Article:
October 2019 Church & State Magazine | People & Events

A state appeals court in Minnesota ruled that officials of the Roman Catholic Church may tear down a church that was gutted by a fire without violating state law.

Portions of the Church of St. Mary in Melrose were damaged by a fire in 2016. Church officials announced plans to demolish the structure and build a new church near the site. But a group of parishioners calling themselves the Friends to Restore St. Mary’s filed a lawsuit suit in 2017, arguing that demolishing the structure would violate a Minnesota law known as the Minnesota Environmental Rights Act (MERA). They asserted that the building should be restored, not demolished.

Under MERA, actions can be blocked if they are likely to cause the “pollution, impairment, or destruction of the air, water, land or other natural resources located within the state.” The law has been interpreted to mean that historic properties are included under “natural resources.”

The church, which was built in 1898, is considered historic and was listed on the National Register of Historic Places in 1993. The fire, an act of arson by a 13-year-old who has not been identified, gutted most of the church’s interior, and it’s no longer used for any parish activities.

The Minnesota Court of Appeals, affirming a lower-court finding, ruled that decisions about the fate of the church rest with religious leaders, citing a legal principle known as the ecclesiastical abstention doctrine. The doctrine grew out of a line of U.S. Supreme Court cases designed to protect the autonomy of religious organizations. It states in part that civil courts may not intervene in matters of internal church governance or attempt to interpret purely ecclesiastical matters.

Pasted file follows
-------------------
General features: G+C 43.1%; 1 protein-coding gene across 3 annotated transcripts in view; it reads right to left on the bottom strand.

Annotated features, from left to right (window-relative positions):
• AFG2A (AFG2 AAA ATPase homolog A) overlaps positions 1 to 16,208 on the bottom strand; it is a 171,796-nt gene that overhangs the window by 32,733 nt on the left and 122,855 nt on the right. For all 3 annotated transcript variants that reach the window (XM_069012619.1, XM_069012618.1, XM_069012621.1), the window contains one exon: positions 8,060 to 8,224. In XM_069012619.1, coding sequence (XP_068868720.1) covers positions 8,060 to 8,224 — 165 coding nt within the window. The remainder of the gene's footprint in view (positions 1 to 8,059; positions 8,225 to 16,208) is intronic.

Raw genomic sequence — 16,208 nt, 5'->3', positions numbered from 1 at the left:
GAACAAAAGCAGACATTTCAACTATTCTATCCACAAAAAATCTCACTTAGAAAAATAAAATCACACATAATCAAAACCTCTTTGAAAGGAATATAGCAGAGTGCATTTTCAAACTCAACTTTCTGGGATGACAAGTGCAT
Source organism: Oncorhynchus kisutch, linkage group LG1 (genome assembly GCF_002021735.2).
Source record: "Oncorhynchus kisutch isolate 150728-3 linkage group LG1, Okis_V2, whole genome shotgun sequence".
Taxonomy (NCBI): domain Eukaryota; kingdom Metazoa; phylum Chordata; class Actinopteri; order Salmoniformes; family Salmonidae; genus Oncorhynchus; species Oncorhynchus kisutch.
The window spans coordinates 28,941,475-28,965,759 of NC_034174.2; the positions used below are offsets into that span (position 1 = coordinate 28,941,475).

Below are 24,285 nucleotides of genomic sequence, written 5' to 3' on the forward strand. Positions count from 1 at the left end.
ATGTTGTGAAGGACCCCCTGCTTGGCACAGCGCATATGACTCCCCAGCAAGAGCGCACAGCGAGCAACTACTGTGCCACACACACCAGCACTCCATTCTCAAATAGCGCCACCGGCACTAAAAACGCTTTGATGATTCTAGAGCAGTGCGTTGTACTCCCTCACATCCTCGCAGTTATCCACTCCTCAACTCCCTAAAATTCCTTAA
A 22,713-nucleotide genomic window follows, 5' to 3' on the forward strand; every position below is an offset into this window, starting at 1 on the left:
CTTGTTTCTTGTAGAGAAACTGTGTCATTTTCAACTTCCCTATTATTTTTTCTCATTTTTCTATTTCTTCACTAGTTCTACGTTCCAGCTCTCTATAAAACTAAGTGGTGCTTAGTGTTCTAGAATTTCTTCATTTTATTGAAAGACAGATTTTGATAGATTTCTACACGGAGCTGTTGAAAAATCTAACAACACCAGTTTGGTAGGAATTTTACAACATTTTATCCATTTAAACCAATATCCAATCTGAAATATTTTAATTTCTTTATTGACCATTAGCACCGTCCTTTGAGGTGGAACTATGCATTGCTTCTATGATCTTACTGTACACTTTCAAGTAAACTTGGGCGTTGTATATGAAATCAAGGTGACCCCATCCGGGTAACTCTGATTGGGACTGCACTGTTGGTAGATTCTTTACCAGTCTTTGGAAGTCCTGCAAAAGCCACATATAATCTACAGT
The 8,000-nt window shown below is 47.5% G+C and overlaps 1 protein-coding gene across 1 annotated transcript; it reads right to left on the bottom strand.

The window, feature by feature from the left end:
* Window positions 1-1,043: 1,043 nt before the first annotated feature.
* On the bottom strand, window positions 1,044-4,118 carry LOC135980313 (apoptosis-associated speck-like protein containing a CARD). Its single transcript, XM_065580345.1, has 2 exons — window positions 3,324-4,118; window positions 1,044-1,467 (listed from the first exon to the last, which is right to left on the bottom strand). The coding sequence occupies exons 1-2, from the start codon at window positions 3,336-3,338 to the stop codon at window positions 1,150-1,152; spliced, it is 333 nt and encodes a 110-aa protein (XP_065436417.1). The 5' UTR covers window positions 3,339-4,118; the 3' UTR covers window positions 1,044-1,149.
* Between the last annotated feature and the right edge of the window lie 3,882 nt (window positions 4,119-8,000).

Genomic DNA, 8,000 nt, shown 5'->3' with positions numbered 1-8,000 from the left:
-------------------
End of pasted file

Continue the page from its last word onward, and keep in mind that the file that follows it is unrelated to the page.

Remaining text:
“We conclude that claims relating to a religious organization’s internal decision on what to do with an arson-damaged, consecrated worship space are more analogous, with respect to faith and mission, to selecting ministers or determining church membership than to claims relating to secular aspects of an employment relationship or sexual harassment,” observed the court. “On the record before us, the decision to remove features of religious significance and demolish the church building is an internal decision that affects the faith and mission of the church. Appellant’s MERA claim cannot be adjudicated without violating the ecclesiastical abstention doctrine.”

Bishop Donald Kettler of the St. Cloud Diocese asserted that the church would have to be rebuilt to conform to modern architectural requirements for Catholic churches. The Minneapolis Star-Tribune reported in 2018 that the fight over the church’s fate had turned bitter, dividing members of the parish.

The case is Friends to Restore St. Mary’s v. Church of St. Mary, Melrose.

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